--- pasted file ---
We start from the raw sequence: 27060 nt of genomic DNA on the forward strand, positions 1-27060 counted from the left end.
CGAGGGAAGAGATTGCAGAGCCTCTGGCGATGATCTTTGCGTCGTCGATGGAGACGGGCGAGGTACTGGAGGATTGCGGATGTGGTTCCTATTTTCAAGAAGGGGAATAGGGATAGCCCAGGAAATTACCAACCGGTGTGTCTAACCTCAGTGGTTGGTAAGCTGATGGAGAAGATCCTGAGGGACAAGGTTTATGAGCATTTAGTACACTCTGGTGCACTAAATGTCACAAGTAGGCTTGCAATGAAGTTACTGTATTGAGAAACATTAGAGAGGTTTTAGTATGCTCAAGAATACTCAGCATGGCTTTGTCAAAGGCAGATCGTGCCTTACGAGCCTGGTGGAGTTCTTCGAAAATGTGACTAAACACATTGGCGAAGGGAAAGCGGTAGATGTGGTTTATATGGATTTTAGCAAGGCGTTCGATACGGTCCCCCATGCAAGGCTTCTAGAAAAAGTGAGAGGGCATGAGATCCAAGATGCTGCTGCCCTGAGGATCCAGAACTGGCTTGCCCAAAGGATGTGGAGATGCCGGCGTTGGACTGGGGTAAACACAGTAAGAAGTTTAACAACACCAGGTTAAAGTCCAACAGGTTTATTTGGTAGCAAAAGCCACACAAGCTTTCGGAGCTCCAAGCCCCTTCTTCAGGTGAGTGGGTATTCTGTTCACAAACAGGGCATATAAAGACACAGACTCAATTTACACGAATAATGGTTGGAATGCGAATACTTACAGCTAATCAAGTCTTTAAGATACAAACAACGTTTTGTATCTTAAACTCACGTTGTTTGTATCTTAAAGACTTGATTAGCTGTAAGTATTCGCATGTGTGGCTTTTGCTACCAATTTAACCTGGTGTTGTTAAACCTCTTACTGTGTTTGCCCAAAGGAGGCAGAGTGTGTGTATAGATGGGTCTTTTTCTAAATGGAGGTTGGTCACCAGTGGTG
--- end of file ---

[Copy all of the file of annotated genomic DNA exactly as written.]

We start from the raw sequence: 27060 nt of genomic DNA on the forward strand, positions 1-27060 counted from the left end.
CGAGGGAAGAGATTGCAGAGCCTCTGGCGATGATCTTTGCGTCGTCGATGGAGACGGGCGAGGTACTGGAGGATTGCGGATGTGGTTCCTATTTTCAAGAAGGGGAATAGGGATAGCCCAGGAAATTACCAACCGGTGTGTCTAACCTCAGTGGTTGGTAAGCTGATGGAGAAGATCCTGAGGGACAAGGTTTATGAGCATTTAGTACACTCTGGTGCACTAAATGTCACAAGTAGGCTTGCAATGAAGTTACTGTATTGAGAAACATTAGAGAGGTTTTAGTATGCTCAAGAATACTCAGCATGGCTTTGTCAAAGGCAGATCGTGCCTTACGAGCCTGGTGGAGTTCTTCGAAAATGTGACTAAACACATTGGCGAAGGGAAAGCGGTAGATGTGGTTTATATGGATTTTAGCAAGGCGTTCGATACGGTCCCCCATGCAAGGCTTCTAGAAAAAGTGAGAGGGCATGAGATCCAAGATGCTGCTGCCCTGAGGATCCAGAACTGGCTTGCCCAAAGGATGTGGAGATGCCGGCGTTGGACTGGGGTAAACACAGTAAGAAGTTTAACAACACCAGGTTAAAGTCCAACAGGTTTATTTGGTAGCAAAAGCCACACAAGCTTTCGGAGCTCCAAGCCCCTTCTTCAGGTGAGTGGGTATTCTGTTCACAAACAGGGCATATAAAGACACAGACTCAATTTACACGAATAATGGTTGGAATGCGAATACTTACAGCTAATCAAGTCTTTAAGATACAAACAACGTTTTGTATCTTAAACTCACGTTGTTTGTATCTTAAAGACTTGATTAGCTGTAAGTATTCGCATGTGTGGCTTTTGCTACCAATTTAACCTGGTGTTGTTAAACCTCTTACTGTGTTTGCCCAAAGGAGGCAGAGTGTGTGTATAGATGGGTCTTTTTCTAAATGGAGGTTGGTCACCAGTGGTG